We had a full day at sea before we got to Puerto Montt so we took advantage…we listened to wonderful music, participated in a game show with the cruise staff, and watched an illusionist.
We had a wonderful dinner in the dining room, the “Floating Island” dessert was delicious.
And watched a balloon drop in the Atrium. It is funny how excited people get over balloons.
After a very relaxing day at sea, we arrived at Puerto Montt, which is on an island about the size of Jamaica. It is part of the 2,000 islands that make up the Chilean Fjords. The port is too shallow to dock at the pier, so it was about a 15 minute tender to shore.
After arriving at the pier and getting our picture taken, we met our tour guide Gabriel and driver Carlos.
In Chile, every guest must carry a completed Chilean Affidavit-Customs and Agricultural form. We also could not bring any unpackaged food on shore. We played it safe and didn’t bring any food or drink from the ship. While leaving the port, we passed Our Lady of Mount Carmel Cathedral. It is a Catholic church dedicated to the Virgin Mary. It also is the seat of the archbishop of Puerto Montt. It was built in 1856 but was not elevated to a cathedral until 1939. It’s main structure is composed of birch and is designed to resemble the Parthenon. There is also a cross high above Puerto Montt.
Our first stop was Todos los Santos also known as Esmeralda Lake. We had a bit of a drive so we learned the history of the area. Puerto Montt was once covered in a dense forest and was named Melipulli. The area was discovered by German Explorer, Bernardo Philippi, who suggested bringing German settlers. They arrived in 1852, the area was cleared by burning the forest, and Puerto Montt was established in 1853. The city is named for Manuel Montt who was the Chilean president from 1851 – 1861.
Puerto Montt was 1 million residents with 300,000 from German heritage. The German tradition of Oktoberfest is carried on in Puerto Montt, except it is celebrated in February and is known as Beer-fest. This might contribute to the area having one of the highest alcoholism rates in Chile. However it has one of Chile’s lowest illiteracy rates – go figure. High school graduates have to take a competency test to determine college eligibility and course of study.
We traveled through several towns. Given that redwood is prevalent in the surrounding forest, most of the houses have redwood shingles. Most are heated with wood.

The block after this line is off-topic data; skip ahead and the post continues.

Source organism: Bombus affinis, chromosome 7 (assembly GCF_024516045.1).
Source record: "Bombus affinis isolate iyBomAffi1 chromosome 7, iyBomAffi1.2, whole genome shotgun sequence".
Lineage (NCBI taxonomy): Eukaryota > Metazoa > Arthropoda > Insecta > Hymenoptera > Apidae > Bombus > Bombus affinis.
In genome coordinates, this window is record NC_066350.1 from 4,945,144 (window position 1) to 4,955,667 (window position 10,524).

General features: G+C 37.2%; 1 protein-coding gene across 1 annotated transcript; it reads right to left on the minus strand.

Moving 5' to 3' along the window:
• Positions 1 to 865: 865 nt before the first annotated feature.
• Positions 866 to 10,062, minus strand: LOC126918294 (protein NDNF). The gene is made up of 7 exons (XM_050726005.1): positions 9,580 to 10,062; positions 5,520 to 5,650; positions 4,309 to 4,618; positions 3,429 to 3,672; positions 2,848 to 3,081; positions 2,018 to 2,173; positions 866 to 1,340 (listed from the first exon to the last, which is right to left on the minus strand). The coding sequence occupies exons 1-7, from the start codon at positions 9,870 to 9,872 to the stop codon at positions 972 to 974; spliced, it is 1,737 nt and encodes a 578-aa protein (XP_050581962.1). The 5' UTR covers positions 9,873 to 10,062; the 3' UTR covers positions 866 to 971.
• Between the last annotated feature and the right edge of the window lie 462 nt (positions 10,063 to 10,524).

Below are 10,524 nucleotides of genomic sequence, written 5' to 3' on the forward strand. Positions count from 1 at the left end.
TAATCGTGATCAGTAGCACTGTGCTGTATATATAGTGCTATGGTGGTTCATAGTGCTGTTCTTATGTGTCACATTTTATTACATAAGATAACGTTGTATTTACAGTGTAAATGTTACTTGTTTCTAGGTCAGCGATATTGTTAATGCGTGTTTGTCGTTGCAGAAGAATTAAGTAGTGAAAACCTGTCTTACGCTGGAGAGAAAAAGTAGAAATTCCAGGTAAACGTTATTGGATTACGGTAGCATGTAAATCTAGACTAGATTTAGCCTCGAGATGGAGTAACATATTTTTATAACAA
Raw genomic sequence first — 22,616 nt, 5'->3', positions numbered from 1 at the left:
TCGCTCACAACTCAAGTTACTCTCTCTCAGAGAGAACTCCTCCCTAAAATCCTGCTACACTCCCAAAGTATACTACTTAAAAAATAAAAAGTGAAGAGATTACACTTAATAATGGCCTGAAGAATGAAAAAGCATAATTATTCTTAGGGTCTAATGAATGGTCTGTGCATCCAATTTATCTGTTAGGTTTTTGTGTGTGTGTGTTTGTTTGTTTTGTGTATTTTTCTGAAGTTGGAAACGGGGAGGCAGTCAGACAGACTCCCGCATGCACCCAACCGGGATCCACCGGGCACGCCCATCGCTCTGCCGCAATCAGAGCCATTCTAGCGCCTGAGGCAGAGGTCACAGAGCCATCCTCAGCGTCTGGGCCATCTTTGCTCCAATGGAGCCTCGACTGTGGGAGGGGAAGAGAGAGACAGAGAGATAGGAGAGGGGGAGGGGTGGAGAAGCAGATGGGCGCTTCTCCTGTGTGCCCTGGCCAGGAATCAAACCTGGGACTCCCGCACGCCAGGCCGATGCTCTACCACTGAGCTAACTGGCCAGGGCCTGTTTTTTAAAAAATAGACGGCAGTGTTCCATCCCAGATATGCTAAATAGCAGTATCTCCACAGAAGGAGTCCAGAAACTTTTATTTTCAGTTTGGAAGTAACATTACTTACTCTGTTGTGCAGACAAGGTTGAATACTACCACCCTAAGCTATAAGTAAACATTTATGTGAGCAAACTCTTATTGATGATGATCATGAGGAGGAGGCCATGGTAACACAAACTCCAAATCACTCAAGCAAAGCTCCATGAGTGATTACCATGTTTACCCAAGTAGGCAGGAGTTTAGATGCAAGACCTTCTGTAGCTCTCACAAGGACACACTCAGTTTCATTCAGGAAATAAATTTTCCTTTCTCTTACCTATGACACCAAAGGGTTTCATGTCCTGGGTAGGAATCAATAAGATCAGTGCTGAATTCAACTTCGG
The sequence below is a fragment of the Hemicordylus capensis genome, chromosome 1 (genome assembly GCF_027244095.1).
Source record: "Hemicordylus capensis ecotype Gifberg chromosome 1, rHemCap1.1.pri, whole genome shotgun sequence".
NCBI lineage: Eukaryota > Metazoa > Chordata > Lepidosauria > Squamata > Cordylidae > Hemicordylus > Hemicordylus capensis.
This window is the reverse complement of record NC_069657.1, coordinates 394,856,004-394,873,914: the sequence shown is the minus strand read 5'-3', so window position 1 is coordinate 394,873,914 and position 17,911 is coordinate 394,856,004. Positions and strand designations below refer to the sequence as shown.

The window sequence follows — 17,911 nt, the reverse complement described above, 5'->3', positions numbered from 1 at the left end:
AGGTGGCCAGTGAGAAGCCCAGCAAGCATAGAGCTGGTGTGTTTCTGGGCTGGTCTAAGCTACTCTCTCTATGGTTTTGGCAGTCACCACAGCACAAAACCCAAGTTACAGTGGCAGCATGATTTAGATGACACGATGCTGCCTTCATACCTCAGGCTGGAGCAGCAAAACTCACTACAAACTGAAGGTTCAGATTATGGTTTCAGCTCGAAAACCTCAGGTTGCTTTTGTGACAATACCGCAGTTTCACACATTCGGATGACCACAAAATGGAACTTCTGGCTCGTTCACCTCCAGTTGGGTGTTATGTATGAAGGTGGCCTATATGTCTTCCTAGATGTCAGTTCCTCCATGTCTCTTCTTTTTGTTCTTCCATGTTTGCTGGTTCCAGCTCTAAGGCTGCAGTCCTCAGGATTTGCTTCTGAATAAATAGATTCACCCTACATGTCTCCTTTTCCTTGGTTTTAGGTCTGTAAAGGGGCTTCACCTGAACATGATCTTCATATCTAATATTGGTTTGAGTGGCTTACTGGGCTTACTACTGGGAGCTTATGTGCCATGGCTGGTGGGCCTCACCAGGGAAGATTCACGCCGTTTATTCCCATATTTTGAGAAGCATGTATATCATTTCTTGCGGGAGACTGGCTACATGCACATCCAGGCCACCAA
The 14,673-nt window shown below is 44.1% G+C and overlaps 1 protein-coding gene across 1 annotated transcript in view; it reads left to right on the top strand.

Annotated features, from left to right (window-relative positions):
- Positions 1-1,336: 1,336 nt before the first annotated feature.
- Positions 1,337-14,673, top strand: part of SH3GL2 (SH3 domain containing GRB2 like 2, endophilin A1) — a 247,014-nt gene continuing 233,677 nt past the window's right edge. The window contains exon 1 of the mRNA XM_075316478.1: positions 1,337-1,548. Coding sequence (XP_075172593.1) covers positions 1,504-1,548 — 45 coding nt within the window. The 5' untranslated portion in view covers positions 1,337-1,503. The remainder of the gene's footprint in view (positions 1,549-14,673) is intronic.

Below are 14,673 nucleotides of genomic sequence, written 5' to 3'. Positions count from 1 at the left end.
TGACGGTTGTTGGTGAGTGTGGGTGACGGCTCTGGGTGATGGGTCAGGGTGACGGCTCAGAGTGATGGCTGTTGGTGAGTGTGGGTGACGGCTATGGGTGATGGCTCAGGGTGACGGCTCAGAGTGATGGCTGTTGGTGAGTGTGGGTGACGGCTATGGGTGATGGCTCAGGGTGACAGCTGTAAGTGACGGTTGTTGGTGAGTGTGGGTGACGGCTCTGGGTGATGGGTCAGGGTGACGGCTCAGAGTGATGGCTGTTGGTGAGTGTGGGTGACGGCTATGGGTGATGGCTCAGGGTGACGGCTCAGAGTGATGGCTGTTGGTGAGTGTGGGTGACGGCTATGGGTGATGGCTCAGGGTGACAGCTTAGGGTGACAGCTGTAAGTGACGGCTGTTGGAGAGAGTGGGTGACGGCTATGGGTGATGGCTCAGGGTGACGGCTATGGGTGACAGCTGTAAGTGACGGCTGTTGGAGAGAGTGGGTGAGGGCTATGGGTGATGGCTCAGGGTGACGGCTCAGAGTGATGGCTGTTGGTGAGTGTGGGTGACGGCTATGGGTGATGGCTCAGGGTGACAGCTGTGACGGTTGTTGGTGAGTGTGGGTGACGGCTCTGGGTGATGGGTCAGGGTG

We arrived at Lake Esmeralda and boarded the boat at Petrohue for a trip on the lake.
Lake Esmeralda is located within the boundaries of Vicente Perez Rosales National Park. Rosales helped organize the colonization by Germans ans Chileans in the area. The lake covers 69 square miles and has a maximum depth of 1100 feet. and was formed from glacial and volcanic processes. A glacier retreated leaving a valley basin with rivers flowing through it. A lava flow then blocked the lower part of the valley, forming the lake.
We stood at the back of the boat of the top deck to get a good view. The pesky clouds were hanging low of the mountains.
Occasionally we had a burst of sunshine
There is one island, Isla Margarita, but to us there appeared to be two…hmmm
In the right lighting, the water is a deep green color.
There are several “resorts” on the lake but are only accessible by water.
Back at the dock we noticed the erosion caused by the recent heavy rains, and as we rode on the bus, noticed the catch basins with water. Gabriel kept saying that the forecast called for rain, but that his wife was praying for sunshine.
Our next stop was Petrohue Falls, which is in the boundaries of the national park.
It is a short hike to reach the waterfall which is a chute-type waterfalls.
Since we were there at the end of the summer, the water levels were low, so can’t imagine what it is like in the spring. The chute part of the falls is on the left.
The more traditional part of the falls is on the right.
As the water exited the chute, it was a spectacular color